More Ways to Combine Modular Units

Let’s Make a Daisy Wheel and a Star Bracelet:

In previous posts I have shown you how to fold and glue the units to be used to create these new forms. It always amazes me how many ways the units can be combined.

To make these variations you just need to glue them together in new arrangements.

First Things First:

In order to have plenty of units to work with, you should find the colors of paper you want to use and determine the size of the units you will fold. In these projects all the units are the same size. To find the instructions for folding the base units look at my earlier blog entitled : Eco-Balls: Neat away to Recycle Paper which is found in the Origami section under the date of publication: Sept. 18, 2017. You will need 24 units to make the Daisy Wheel and 12 to make the Star Bracelet.

The Daisy Wheel

Above you can see one side of the project. Below I will show you the other side of the same form.

Below you can see the basic units used for this project.

Use 16 of the units to create 8 of the double units pictured on the bottom of the picture above. Keep the rest of the units as singles to add to the perimeter of the wheel you will make first. By gluing the 8 double units together you will have a Wheel.

Though the picture above shows three wheels you only need one.

Next, add the remaining 8 units to the perimeter to finish the form.

Now Let’s Try A More Difficult Form:

The Star Bracelet:

You need 12 units. Choose the colors you want in the finished form. I like to use two different colors to add interest, however, you can have all the same color for a monochromatic look or use more than two colors. It’s your choice.

Glue Together to Form Double Units:

Take your 12 units and make them into 6 double units. This time you will glue them in another way. You will probably find this project more difficult than the previous one. It all has to do with the gluing since it uses fewer units than the Daisy Wheel. Because less surface area is covered in glue you need to hold them together firmly and longer than you did when gluing up the double units.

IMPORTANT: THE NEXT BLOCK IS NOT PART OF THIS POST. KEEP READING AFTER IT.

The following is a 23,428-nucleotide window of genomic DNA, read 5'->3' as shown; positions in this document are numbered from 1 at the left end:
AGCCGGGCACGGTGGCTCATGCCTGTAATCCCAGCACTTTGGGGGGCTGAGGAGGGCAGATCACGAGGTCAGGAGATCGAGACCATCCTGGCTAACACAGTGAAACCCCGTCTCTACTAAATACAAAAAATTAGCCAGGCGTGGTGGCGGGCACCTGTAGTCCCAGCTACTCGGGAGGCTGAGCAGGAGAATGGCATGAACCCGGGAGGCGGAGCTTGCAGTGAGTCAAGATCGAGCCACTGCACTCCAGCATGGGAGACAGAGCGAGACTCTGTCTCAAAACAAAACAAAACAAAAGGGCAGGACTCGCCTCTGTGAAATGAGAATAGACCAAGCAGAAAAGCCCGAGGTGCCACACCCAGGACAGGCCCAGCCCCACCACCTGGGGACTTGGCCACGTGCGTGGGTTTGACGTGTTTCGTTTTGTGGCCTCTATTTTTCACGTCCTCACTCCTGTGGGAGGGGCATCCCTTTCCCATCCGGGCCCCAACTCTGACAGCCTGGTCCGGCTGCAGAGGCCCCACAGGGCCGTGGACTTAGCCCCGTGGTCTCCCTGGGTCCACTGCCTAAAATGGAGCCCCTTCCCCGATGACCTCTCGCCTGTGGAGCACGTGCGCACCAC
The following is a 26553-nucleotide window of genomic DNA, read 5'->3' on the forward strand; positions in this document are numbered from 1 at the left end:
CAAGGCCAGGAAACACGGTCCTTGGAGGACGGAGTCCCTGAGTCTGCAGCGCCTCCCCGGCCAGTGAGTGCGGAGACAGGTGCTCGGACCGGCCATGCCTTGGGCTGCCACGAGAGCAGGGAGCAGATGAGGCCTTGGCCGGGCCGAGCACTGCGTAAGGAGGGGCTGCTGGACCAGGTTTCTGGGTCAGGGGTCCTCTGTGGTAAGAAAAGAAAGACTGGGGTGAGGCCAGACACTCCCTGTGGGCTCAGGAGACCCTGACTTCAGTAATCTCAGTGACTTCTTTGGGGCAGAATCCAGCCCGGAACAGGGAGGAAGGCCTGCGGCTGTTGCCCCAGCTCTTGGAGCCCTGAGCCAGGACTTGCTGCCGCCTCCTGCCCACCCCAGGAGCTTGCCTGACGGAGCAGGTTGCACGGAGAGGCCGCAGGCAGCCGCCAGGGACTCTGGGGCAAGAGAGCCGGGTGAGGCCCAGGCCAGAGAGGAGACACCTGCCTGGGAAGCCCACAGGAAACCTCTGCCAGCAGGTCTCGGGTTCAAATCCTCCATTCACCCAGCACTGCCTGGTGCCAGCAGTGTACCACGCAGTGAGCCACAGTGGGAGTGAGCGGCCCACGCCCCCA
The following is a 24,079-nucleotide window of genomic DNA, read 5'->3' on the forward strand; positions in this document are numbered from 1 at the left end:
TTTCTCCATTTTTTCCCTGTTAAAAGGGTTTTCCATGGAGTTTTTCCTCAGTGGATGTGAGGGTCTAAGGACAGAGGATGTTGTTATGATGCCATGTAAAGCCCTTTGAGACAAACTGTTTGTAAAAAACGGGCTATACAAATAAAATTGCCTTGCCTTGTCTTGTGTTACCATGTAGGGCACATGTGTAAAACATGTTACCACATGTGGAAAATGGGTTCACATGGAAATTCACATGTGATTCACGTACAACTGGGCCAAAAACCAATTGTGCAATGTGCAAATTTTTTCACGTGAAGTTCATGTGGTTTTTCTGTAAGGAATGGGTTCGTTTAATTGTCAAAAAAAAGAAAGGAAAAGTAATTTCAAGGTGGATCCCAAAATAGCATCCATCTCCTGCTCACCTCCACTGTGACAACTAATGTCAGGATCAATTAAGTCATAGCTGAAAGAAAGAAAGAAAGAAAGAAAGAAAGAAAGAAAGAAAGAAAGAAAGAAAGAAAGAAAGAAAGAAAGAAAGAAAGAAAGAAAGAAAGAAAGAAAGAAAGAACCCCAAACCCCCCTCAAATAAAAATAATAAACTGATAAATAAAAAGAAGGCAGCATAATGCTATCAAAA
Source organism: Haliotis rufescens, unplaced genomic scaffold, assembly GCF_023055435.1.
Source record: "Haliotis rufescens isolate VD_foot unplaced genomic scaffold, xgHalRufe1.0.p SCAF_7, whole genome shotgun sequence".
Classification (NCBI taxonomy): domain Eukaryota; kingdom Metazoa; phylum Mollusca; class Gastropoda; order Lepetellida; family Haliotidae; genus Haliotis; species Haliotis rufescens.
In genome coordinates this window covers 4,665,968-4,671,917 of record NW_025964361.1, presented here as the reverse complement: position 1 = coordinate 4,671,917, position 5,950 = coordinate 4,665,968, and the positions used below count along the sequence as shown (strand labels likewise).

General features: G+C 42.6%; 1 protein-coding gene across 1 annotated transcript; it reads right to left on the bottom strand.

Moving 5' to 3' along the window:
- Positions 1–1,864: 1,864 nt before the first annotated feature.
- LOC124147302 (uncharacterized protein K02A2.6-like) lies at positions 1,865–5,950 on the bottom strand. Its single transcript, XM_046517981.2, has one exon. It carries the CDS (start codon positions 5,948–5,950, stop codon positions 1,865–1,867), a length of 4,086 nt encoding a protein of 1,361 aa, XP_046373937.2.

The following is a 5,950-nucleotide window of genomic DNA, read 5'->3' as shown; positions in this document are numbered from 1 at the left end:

Notice where the glue needs to be placed on the edges that will make contact with the other units.

Notice that the glue forms a “V” shape in the picture below.

The next few pictures show how the units go together.

Flat Surfaces Outward:

Continue gluing the units together keeping the flat surfaces outward. You should see a Star of David appear in the center of the form if you are combining them properly. It should look like the photo below.

Notice how the outer surface looks compared to the inner star form.

Now You Are A Star:

I hope you are enjoying learning how to make these various projects. If you create some new models on your own, please send me pictures.

Join With Others for New Possibilities:

While gluing these units together I often think of how we join together with others to accomplish different tasks. God has given each of us various gifts that make us different and needed by others in the Body of Christ, the Church. Our differences add contrast and interest just like the colors do in the projects above. It takes a Master artist to combine the pieces to make a whole. God has a place for you to make a difference in the world if you will let Him place you where He wants to. Be willing to combine with others even when they are different. You will be surprised how He can take people of every sort to accomplish His will and benefit all involved.

I Peter 2:4-6

“As you come to him, the living Stone-rejected by humans but chosen by God and precious to him- you also, like living stones, are built into a spiritual house to be a holy priesthood, offering spiritual sacrifices acceptable to God through Jesus Christ. For the scripture says: ” See, I lay a stone in Zion, a chosen and precious cornerstone, and the one who trusts in him will never be put to shame.”

Discover the Mystic Mist Flower

One of my favorite Fall blooming flowers here in Tennessee had been a mystery to me. I finally decided to look for an answer to its identity. After looking at about 50 pictures of flowering blue to purple native plants I finally found an answer. It is the Blue Mist Flower.